After years of bitter strife between the Two Nations, England a last enjoyed peace within her own borders—that peace which a patriot poet, Ernest Jones, during a time of bitter trial had so earnestly prayed for:

God of battles, give us peace!
Rich with honour's proud increase;
Peace that frees the fettered brave;
Peace that scorns to make a slave;
Peace that spurns a tyrant's hand;
Peace that lifts each fallen land;
Peace of peoples, not of kings;
Peace that conquering freedom brings;
Peace that bids oppression cease;
God of battles, give us peace!




Appendix to CHAPTER VI


1838.

The Chartist Movement. The Chartists demanded (1) Annual Parliaments; (2) Manhood Suffrage; (3) Vote by ballot; (4) Equal electoral districts; (5) Abolition of the property qualification for members of Parliament; (6) Payment for members of Parliament. The Reform Act of 1832 had brought the middle classes into power, and the working classes were now striving to better their own condition.

The Anti-Corn Law League, formed in this year, was largely a middle-class agitation supported by merchants and manufacturers. The great northern towns had been enfranchised by the Reform Bill, and sent as leaders of the movement Richard Cobden and John Bright. Both parties in Parliament were opposed to a total abolition of the Corn Laws.

1842. A motion for Free Trade defeated in Parliament by a large majority.
1843. Agitation in Ireland for the Repeal of the Union. Daniel O'Connell, the leader, arrested. He was found guilty of conspiracy, but his sentence was afterward revoked by the House of Lords.
1845. Failure of the potato crop in Ireland.
1845. Failure of the potato crop in Ireland.
1846. Repeal of the Corn Laws, in order to open the ports free to food stuffs. Free Trade established and the prices of food begin to fall.
1848.

The year of Revolution. France proclaims a Republic with Prince Louis Napoleon, nephew of Napoleon I, as its President. Risings in Austria and Italy.

Renewal of the Chartist agitation. The meeting in London to present a Petition to Parliament proves a failure.

1853-56.

Years of prosperity owing to Free Trade and growth of intelligence among the working classes prove the chief causes of the death of Chartism. The workers now begin to aim at reforms through their Trades Unions. The Co-operative Movement set on foot in Rochdale in 1844 leads to the formation of many other branches.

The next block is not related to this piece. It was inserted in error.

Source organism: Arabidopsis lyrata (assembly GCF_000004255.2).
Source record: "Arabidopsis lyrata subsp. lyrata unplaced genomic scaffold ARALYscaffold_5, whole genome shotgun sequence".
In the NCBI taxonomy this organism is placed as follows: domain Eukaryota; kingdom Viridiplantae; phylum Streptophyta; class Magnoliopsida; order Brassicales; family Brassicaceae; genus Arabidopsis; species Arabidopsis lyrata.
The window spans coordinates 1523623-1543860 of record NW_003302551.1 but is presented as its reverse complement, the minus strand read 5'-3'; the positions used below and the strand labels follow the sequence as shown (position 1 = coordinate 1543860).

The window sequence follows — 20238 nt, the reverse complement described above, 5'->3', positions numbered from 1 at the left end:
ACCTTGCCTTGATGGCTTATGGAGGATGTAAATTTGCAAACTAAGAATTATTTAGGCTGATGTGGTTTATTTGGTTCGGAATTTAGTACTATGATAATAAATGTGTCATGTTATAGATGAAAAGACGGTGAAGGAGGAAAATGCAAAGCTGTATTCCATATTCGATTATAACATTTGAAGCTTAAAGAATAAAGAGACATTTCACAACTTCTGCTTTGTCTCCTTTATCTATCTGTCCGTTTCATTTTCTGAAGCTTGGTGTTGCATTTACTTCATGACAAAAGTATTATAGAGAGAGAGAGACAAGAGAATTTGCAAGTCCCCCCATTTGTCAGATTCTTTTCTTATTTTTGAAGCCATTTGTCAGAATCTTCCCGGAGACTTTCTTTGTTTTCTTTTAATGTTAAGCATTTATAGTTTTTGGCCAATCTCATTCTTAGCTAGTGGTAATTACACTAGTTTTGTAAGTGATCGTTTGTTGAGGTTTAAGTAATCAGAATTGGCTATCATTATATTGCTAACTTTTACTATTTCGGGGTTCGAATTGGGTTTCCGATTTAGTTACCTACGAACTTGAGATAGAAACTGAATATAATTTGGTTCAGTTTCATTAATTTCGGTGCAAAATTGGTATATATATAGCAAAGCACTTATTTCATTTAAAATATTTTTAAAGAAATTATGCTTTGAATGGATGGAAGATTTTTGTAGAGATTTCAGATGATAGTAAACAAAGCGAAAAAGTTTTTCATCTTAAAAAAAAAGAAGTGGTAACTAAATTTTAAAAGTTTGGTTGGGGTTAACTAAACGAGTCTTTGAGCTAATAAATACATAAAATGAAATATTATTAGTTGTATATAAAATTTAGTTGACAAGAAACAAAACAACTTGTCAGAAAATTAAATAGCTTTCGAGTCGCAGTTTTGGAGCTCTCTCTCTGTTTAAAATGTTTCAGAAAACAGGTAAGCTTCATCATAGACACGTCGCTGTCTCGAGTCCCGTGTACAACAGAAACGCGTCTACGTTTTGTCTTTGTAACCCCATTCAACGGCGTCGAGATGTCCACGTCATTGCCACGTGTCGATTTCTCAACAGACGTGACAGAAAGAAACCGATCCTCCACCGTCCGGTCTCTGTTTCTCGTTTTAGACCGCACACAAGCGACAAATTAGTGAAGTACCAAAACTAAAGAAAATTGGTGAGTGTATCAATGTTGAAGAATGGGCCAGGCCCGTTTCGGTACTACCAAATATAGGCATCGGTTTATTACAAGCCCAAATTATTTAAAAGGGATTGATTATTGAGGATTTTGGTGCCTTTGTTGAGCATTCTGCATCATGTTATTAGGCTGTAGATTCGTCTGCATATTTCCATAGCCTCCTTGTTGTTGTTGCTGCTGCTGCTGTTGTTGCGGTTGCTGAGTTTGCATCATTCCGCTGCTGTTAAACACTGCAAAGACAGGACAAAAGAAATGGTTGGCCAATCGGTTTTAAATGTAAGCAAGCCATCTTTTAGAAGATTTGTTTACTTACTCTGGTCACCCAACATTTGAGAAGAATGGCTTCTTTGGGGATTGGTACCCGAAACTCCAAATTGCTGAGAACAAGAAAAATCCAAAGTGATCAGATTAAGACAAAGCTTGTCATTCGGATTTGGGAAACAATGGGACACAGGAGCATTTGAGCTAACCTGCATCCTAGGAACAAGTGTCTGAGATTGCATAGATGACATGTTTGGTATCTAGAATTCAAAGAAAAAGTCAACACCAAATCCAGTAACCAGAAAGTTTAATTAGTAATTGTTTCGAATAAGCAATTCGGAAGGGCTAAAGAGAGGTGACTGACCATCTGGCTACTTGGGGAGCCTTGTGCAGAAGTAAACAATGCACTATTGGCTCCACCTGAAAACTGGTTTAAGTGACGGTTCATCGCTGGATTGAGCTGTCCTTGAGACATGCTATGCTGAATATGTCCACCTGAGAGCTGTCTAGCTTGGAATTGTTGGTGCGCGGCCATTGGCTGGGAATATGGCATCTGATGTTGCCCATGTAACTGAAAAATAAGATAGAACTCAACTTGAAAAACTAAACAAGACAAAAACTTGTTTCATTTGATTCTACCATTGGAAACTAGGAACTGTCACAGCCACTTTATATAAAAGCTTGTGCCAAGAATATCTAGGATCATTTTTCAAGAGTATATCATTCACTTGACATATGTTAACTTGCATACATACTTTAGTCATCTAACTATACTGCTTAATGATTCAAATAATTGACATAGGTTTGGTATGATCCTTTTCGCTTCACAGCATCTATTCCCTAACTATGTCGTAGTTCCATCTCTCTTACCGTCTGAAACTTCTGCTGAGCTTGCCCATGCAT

Between the years 1851 and 1865 national imports nearly treble, and exports more than double, themselves.

THOMAS CARLYLE (1795-1881). His writings more than those of any other man give us a key to the meaning of the early Victorian Age. 1839. Chartism. 1841. Heroes and Hero Worship. 1843. Past and Present. 1850. Latter-Day Pamphlets.

CHARLES DICKENS (1812-70). 1836. Pickwick Papers. 1838. Oliver Twist (the evils of the Workhouse). 1850. David Copperfield (contains sketches of Dickens' early life). 1853. Hard Times. 1857. Little Dorrit (the Marshalsea prison for debtors).

DISRAELI, LORD BEACONSFIELD (1804-81). 1844. Coningsby (political life and the 'Young England' policy). 1845. Sybil (the claims of the people). 1847. Tancred (the Church and the State).

EBENEZER ELLIOTT (1781-1849). 1828. Corn Law Rhymes (the poet of the workers and of sorrow).

ELIZABETH CLEGHORN GASKELL (1810-65). 1848. Mary Barton (Industrial Lancashire during the crisis of 1842). 1855. North and South (the struggle between Master and Man).

CHARLES KINGSLEY[7] (1819-75). 1848. Yeast (the hard lives of the agricultural labourers). 1850. Alton Locke (life and labour of the city poor).

[Footnote 7: The Prince Consort was a great admirer of the works of Charles Kingsley, which, he said, in speaking of Two Years Ago, showed "profound knowledge of human nature, and insight into the relations between man, his actions, his destiny, and God." The Queen was also one of his admirers, and in 1859 she appointed him one of her chaplains. Later on he delivered a series of lectures on history to the Prince of Wales.]

CHARLES READE (1814-84). 1856. It is Never too Late to Mend (life in an English prison). 1863. Hard Cash (an exposure of bad administration of lunatic asylums).

JOHN RUSKIN (1819-1900). 1859. The Two Paths. 1862. Unto this Last. 1871. Fors Clavigera. (In the last-named book Ruskin describes the scheme of his St George's Guild, an attempt to restore happiness to England by allying art and science with commercial industry.)